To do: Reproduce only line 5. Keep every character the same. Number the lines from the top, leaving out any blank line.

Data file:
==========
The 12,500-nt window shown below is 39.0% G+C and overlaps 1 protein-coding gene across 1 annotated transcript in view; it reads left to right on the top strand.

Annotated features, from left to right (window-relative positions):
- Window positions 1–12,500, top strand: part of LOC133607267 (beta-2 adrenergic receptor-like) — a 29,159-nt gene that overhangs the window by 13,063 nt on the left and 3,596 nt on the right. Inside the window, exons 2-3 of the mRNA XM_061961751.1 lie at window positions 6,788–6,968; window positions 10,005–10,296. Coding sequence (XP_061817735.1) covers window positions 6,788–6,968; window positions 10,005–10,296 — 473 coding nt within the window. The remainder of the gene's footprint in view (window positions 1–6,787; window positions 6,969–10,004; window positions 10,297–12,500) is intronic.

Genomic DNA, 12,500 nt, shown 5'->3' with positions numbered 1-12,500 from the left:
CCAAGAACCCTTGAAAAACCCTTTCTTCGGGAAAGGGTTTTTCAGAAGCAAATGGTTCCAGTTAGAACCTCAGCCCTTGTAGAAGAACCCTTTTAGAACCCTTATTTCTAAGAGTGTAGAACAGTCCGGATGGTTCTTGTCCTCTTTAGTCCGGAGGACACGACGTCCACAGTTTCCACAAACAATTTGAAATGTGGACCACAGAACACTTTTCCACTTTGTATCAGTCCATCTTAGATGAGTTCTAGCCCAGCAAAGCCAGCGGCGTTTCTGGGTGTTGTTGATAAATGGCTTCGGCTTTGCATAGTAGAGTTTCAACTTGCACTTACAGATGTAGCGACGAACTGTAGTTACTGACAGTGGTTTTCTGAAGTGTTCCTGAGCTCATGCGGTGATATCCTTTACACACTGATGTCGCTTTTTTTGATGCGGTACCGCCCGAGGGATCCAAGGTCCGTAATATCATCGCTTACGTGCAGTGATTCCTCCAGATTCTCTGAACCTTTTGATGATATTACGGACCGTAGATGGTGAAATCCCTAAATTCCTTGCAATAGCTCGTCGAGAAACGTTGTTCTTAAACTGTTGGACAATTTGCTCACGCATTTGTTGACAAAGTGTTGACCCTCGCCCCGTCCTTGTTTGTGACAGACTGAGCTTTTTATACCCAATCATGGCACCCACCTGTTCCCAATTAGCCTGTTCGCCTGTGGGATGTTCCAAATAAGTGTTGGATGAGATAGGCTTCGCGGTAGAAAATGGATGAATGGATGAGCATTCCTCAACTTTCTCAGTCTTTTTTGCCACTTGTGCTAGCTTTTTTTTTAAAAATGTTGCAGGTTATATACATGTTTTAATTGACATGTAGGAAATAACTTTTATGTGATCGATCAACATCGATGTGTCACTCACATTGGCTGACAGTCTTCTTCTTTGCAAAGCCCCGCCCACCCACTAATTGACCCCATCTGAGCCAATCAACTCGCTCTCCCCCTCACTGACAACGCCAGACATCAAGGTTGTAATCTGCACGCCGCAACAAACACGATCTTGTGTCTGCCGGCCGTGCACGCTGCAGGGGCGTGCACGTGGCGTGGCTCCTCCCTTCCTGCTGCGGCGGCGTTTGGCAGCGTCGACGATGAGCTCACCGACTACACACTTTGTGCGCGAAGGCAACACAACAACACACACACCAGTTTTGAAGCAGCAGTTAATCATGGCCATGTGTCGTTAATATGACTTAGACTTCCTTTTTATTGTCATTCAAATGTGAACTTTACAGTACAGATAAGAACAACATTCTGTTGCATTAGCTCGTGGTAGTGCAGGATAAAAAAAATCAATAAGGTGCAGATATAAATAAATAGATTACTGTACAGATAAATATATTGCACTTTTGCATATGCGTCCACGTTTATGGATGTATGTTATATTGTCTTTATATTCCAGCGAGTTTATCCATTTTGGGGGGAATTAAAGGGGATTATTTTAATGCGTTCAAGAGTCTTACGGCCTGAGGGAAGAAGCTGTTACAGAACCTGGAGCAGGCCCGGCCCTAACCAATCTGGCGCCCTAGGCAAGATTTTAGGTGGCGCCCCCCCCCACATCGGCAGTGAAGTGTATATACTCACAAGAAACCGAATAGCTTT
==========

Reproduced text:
CCAAGAACCCTTGAAAAACCCTTTCTTCGGGAAAGGGTTTTTCAGAAGCAAATGGTTCCAGTTAGAACCTCAGCCCTTGTAGAAGAACCCTTTTAGAACCCTTATTTCTAAGAGTGTAGAACAGTCCGGATGGTTCTTGTCCTCTTTAGTCCGGAGGACACGACGTCCACAGTTTCCACAAACAATTTGAAATGTGGACCACAGAACACTTTTCCACTTTGTATCAGTCCATCTTAGATGAGTTCTAGCCCAGCAAAGCCAGCGGCGTTTCTGGGTGTTGTTGATAAATGGCTTCGGCTTTGCATAGTAGAGTTTCAACTTGCACTTACAGATGTAGCGACGAACTGTAGTTACTGACAGTGGTTTTCTGAAGTGTTCCTGAGCTCATGCGGTGATATCCTTTACACACTGATGTCGCTTTTTTTGATGCGGTACCGCCCGAGGGATCCAAGGTCCGTAATATCATCGCTTACGTGCAGTGATTCCTCCAGATTCTCTGAACCTTTTGATGATATTACGGACCGTAGATGGTGAAATCCCTAAATTCCTTGCAATAGCTCGTCGAGAAACGTTGTTCTTAAACTGTTGGACAATTTGCTCACGCATTTGTTGACAAAGTGTTGACCCTCGCCCCGTCCTTGTTTGTGACAGACTGAGCTTTTTATACCCAATCATGGCACCCACCTGTTCCCAATTAGCCTGTTCGCCTGTGGGATGTTCCAAATAAGTGTTGGATGAGATAGGCTTCGCGGTAGAAAATGGATGAATGGATGAGCATTCCTCAACTTTCTCAGTCTTTTTTGCCACTTGTGCTAGCTTTTTTTTTAAAAATGTTGCAGGTTATATACATGTTTTAATTGACATGTAGGAAATAACTTTTATGTGATCGATCAACATCGATGTGTCACTCACATTGGCTGACAGTCTTCTTCTTTGCAAAGCCCCGCCCACCCACTAATTGACCCCATCTGAGCCAATCAACTCGCTCTCCCCCTCACTGACAACGCCAGACATCAAGGTTGTAATCTGCACGCCGCAACAAACACGATCTTGTGTCTGCCGGCCGTGCACGCTGCAGGGGCGTGCACGTGGCGTGGCTCCTCCCTTCCTGCTGCGGCGGCGTTTGGCAGCGTCGACGATGAGCTCACCGACTACACACTTTGTGCGCGAAGGCAACACAACAACACACACACCAGTTTTGAAGCAGCAGTTAATCATGGCCATGTGTCGTTAATATGACTTAGACTTCCTTTTTATTGTCATTCAAATGTGAACTTTACAGTACAGATAAGAACAACATTCTGTTGCATTAGCTCGTGGTAGTGCAGGATAAAAAAAATCAATAAGGTGCAGATATAAATAAATAGATTACTGTACAGATAAATATATTGCACTTTTGCATATGCGTCCACGTTTATGGATGTATGTTATATTGTCTTTATATTCCAGCGAGTTTATCCATTTTGGGGGGAATTAAAGGGGATTATTTTAATGCGTTCAAGAGTCTTACGGCCTGAGGGAAGAAGCTGTTACAGAACCTGGAGCAGGCCCGGCCCTAACCAATCTGGCGCCCTAGGCAAGATTTTAGGTGGCGCCCCCCCCCACATCGGCAGTGAAGTGTATATACTCACAAGAAACCGAATAGCTTT